by Vladimir BelogolovskyMay 12, 2021
If the west’s architectural ideology and its age’s chief innovation is rooted in the glass-and-steel skyscraper, the east, or at least the Asia-Pacific region, seems to have found a remarkable style, a voice almost, in its modernist re-interpretation of an age-old, vernacular style of building. This succinct language is at fine display especially in the residential sector, where a definitive niche seems to have been carved by emergent practices in Vietnam. My self-initiated enquiry, then, into the characteristics of Vietnamese architecture at large, and residential architecture in the country in particular, has even suggested that the source of innovation for the kind of architecture that is under the lens here, may actually stem from a resource limitation. The residential landscape in this part of the world is fast transforming, for the better, and I see a lateral shift in thinking on the part of clients and homeowners as well, fast approaching. This is especially significant in the post-COVID era, wherein the notions associated with a home itself have been slightly eschewed from places that one would visit between work, to a space for holistic recreation, a refuge in the most literal sense. Larger questions of context, a term that is, largely, also dependant on population density in these regions, all stand to be redefined through such interventions. Hoa’s house, located in a dense mixed-use neighbourhood in Ho Chi Minh City and designed by H.2 Architects, is a fine addition to that repertoire.
Remarkably designed and constructed on a site measuring only 113 sq.m. as a second home for a client from Saigon, the house then professes a unique choice for a place for unwinding, and for the client to indulge in “resort-style” living. This is in stark contrast to most such second home respites digging their foundations far away from any sort of jostling “urban space. Hoa’s house firmly positions itself in the midst of a bustling market town, and much of its architectural language is in response to shielding the house from the commotion outside, while also carving spaces that allow for necessary commerce to proliferate within its premises. Along the client’s brief, the purpose of the house is thus defined with a “minimalist outside space that is also modern and fully functional inside”, reflecting a key trait of the resident’s personality of being a realist, interpreted by the architects through a plethora of vegetation and relatively unadorned finishes on the undulating surface of the house.
With a diverse spatial program spread across six floors, Hoa’s House falls under the umbrella of an apartment building that is designed to fulfil multiple purposes. Being in close vicinity of a major market street, roughly half the area on the ground floor of the structure is leased out for business, while the other half comprises a garage space and a few services. The floors above adopt a much softer approach in developing habitable spaces that take into account, basic livability needs for its residents. With a centralised layout that essentially looks out, all spaces of the house are planned to have either direct physical, or visual contact with the green terraces outside, adding an essential layer of rejuvenation for better living.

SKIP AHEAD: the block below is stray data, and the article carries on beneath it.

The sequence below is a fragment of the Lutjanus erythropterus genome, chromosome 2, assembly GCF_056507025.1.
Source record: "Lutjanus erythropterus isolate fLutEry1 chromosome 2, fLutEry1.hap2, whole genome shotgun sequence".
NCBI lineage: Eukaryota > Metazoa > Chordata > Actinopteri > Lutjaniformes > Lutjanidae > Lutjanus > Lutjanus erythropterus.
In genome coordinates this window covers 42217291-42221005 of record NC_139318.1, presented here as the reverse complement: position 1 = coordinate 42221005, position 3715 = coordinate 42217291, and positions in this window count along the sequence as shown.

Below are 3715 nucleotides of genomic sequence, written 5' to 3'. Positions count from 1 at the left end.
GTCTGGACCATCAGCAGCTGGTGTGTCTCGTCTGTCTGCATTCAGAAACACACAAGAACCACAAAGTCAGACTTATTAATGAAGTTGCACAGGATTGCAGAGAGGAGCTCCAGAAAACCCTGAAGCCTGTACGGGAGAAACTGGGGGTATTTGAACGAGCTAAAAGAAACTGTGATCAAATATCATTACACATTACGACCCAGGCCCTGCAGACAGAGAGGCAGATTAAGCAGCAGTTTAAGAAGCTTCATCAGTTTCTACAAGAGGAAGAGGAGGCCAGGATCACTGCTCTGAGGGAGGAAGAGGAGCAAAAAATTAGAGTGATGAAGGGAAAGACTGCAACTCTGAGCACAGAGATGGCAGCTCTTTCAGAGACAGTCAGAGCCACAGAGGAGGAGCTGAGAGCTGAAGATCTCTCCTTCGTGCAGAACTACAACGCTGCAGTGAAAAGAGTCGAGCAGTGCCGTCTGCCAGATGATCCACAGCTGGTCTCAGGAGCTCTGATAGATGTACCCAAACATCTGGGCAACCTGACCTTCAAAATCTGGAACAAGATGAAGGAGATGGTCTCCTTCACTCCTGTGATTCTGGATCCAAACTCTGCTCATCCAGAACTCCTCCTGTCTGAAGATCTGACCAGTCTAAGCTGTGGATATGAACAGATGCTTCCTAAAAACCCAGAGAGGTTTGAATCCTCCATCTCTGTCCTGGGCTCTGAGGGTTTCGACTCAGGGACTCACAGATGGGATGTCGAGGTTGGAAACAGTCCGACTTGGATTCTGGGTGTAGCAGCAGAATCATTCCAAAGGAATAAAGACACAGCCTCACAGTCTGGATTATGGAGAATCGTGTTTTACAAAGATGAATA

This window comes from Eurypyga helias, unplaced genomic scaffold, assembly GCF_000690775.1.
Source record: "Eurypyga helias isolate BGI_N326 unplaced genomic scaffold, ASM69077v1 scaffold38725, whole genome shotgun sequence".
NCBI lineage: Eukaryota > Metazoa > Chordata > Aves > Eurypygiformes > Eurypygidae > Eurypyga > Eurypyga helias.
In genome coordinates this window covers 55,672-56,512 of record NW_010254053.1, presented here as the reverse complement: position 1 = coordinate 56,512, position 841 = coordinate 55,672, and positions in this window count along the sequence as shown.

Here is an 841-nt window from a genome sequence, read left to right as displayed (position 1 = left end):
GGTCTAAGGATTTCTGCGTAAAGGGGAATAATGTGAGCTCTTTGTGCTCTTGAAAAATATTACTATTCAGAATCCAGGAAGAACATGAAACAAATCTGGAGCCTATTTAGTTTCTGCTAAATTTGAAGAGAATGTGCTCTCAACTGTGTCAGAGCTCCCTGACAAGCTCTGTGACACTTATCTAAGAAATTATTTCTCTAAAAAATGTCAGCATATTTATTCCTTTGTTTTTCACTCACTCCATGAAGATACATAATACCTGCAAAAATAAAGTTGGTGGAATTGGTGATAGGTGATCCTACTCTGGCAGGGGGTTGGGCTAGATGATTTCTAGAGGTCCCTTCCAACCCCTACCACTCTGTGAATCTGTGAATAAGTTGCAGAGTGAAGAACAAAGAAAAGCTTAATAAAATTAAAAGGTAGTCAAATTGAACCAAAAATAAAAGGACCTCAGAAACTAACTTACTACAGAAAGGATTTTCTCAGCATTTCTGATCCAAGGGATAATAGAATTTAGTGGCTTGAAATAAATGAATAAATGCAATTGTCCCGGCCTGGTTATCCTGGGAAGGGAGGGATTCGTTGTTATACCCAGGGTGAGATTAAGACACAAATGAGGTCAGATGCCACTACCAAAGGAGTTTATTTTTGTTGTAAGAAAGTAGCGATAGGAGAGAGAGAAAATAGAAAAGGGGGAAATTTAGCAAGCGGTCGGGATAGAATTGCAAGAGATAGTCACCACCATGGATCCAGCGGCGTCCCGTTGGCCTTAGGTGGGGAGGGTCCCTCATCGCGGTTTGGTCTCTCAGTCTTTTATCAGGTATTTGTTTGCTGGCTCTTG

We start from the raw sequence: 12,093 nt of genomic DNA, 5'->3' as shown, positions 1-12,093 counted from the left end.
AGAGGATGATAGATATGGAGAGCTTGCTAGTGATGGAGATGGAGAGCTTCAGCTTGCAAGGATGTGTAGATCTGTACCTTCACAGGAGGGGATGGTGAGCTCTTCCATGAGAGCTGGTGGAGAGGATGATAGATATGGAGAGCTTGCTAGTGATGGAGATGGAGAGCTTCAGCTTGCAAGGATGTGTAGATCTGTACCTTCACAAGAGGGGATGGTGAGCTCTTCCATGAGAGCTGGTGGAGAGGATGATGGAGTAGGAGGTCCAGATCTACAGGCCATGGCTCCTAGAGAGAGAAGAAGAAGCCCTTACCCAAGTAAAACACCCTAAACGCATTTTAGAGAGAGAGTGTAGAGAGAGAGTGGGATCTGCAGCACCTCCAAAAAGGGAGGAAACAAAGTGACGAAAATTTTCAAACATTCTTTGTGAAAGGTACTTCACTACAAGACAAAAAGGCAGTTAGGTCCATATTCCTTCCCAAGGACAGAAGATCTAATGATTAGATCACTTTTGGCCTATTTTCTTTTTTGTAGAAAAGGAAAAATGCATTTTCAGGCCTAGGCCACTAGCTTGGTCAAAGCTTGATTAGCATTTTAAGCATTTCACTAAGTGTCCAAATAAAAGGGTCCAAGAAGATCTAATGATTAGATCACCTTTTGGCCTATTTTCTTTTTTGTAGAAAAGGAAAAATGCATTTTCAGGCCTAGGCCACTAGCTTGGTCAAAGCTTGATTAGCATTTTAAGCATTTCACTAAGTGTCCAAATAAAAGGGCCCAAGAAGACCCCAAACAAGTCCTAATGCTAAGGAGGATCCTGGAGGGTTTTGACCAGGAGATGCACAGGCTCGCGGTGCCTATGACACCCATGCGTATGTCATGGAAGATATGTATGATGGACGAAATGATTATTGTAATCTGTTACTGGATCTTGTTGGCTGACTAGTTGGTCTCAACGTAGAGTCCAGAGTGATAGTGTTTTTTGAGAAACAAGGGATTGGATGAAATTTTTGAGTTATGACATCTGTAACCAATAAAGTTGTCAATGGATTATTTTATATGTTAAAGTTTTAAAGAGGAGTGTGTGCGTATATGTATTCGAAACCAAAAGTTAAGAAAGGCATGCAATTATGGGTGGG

The floors above comprise the primary and secondary residential spaces of the house, with three small and large sized apartments for rent on the first and second floors respectively. In a bid for effective space planning along the vertical plane, both these floors house sleeping and resting quarters on connected mezzanine floors above the respective access level for the floors. The owner’s sprawling residence begins with the third floor, consisting of a master bedroom, two small bedrooms, and a semi-open living space. Interestingly, service spaces for this residence are situated on a separate floor above, housing a kitchen and dining room, opening up to expansive views of the city, and a green terrace hosting perennial plants and a vegetable garden that complements the kitchen. The garden is outwardly enclosed by elegantly curved arched openings in the concrete walls of the house’s inner envelope, implying an increasingly reductive floor footprint on successive levels, with green communes and rugged landscapes on the resulting intermediate terraces. The building’s terrace on the top floor is partly occupied with an office space for the client that overlooks the entire market street and the city below, connecting with the kitchen below via a partly open staircase.
The residence’s best quality, that of its regulated porosity, comes alive in the undulating sheath wrapping the upper floors of the residence, forming the most distinct part of the house’s façade and visual identity. Constructed of iron frames and cemboards, the sheath matches the overall bare, concretised aesthetic of the residence. The team of architects at H.2 terms this a “ventilation wall”, ensuring necessary privacy for the residents along with latticed views of the life that the pulsating street proliferates, and natural light and ventilation for the sizeable vegetation harboured within. It is through these series of interventions that the house transcends typical characteristics of newly constructed residences. The overgrown vegetation on the upper floors peeps through the lattice; the cracks in the exposed concrete arches present a layer of rather untold stories, of agedness, of a lived-in quality that is hard to otherwise cultivate, even in years altogether.
Name: Hoa’s House
Location: Ward 13, Binh Gia street, Tan Binh District, Ho Chi Minh City, Vietnam
Design Team: Trần Văn Huynh, Nguyễn Thi Xuân Hải, Nguyễn Đức Khánh, Nguyễn Văn Hóa, Đỗ Trọng Nhân Kiệt, Nguyễn Văn Trung
Interior: KAA Studio
Gross Built Area: 113 sq.m.
Construction: AT cons
Lighting: Megan Man